“I got this. I understand it the best.”
“Wow, you look fabulous with your new haircut!”
“With looks like that, who needs a resume?”
I’m sure at least once a week you hear something that raises your eyebrows and makes you wonder what the person really meant by the comment. Cross-gender communication is even more challenging. All the way to the psyche, men and women are different. This week we had Amanda Johns Vaden, gender differences expert, on the show to help us improve our communication in the work place.
Every time we approach a conversation, we have a set expectation of what the outcome will be and how we will reach that outcome. The challenge is, men and women’s “how” is usually vastly different. This leads to a lot of hurt feelings and resentment, especially when we bottle up our assumptions about the person’s intentions and don’t address it.
When faced with communicating with the opposite sex, here are a few tips:
When in doubt, ask. Our biggest mistake in communicating is that when we are offended by a comment or something rubs us the wrong way, we tend to overlook it. Instead, take the person aside and ask. Using a non-accusatory approach, try to get to the true meaning of what they were saying: “When I heard you say you’ve got this because you understood it the best, I felt like you were implying the rest of us weren’t capable.” When you use “I” statements and talk about your feelings, it breaks down barriers towards conflict-resolution.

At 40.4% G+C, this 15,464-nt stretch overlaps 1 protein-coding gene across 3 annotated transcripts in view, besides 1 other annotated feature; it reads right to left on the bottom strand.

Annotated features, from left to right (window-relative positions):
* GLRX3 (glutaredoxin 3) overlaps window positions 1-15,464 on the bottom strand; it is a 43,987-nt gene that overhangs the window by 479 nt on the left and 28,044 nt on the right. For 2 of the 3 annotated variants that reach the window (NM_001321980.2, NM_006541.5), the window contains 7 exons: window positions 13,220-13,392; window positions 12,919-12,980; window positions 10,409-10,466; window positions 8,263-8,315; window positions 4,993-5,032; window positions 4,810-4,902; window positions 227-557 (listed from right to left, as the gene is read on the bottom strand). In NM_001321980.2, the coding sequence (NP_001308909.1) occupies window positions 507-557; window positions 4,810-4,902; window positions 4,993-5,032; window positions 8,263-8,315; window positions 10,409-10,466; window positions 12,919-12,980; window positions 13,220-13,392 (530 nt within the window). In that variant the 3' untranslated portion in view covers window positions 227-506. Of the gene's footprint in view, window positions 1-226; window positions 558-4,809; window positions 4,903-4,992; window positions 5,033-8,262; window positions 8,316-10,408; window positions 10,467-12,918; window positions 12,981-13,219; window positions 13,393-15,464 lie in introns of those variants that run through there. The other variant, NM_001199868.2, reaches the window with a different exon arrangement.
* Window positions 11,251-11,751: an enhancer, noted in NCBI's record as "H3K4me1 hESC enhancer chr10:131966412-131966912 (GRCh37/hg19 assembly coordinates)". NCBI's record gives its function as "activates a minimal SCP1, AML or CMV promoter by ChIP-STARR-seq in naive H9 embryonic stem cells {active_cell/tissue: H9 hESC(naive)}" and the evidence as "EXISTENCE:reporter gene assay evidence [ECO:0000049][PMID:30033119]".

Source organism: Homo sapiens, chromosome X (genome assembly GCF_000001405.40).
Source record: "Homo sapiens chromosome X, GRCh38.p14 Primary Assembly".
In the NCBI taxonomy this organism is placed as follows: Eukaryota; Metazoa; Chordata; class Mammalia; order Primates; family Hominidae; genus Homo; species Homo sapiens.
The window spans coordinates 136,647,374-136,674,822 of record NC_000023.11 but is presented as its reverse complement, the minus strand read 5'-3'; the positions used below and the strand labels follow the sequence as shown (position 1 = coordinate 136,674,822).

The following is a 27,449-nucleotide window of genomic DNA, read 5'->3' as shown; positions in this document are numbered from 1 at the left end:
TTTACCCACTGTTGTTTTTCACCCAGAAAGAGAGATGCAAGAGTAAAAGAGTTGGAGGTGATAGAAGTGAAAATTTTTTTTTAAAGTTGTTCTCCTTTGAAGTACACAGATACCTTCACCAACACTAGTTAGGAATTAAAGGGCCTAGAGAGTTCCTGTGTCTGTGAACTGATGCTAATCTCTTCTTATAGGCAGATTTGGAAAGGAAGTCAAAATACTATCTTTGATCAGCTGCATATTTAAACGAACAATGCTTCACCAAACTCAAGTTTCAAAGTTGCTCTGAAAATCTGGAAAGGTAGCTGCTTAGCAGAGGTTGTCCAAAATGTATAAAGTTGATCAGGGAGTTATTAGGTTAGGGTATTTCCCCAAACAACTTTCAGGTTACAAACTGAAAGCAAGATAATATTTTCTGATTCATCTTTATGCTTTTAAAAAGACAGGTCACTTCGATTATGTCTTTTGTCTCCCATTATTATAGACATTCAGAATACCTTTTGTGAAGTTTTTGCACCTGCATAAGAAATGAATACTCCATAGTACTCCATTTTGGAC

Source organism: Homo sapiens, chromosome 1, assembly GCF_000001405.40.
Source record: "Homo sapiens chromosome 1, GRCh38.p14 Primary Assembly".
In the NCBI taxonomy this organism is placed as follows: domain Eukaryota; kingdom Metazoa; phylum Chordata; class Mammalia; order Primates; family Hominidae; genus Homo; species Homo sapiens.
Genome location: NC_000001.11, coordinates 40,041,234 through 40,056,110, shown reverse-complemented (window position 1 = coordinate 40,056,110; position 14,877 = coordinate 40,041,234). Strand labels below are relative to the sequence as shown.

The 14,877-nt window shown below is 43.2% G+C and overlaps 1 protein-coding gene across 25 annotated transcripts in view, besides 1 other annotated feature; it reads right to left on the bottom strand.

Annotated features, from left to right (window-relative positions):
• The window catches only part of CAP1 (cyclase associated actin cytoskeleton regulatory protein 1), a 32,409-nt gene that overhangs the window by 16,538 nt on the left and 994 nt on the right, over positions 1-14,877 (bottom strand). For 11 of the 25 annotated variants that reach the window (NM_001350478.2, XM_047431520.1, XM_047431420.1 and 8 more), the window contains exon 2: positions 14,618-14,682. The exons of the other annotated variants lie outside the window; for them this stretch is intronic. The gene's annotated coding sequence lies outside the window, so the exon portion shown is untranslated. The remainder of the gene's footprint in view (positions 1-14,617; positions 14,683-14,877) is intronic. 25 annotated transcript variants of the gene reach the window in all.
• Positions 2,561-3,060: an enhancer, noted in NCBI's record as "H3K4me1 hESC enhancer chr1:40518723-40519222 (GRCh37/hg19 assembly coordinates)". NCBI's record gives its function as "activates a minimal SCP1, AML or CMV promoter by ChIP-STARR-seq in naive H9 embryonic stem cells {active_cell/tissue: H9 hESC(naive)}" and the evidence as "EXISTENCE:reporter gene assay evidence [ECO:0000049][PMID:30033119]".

Be prepared. When you work with people day in and day out, you tend to notice trends. If you find someone is continually making what you deem as snide remarks towards you, come prepared. Think of ways you can address it on the spot with humor or an intelligent but non-aggressive response.
Come with understanding. If you approach conversations with the opposite sex understanding they don’t view things through the same lens, that will automatically help you be more sensitive in your communication. Awareness is the first step in being able to adjust your behavior.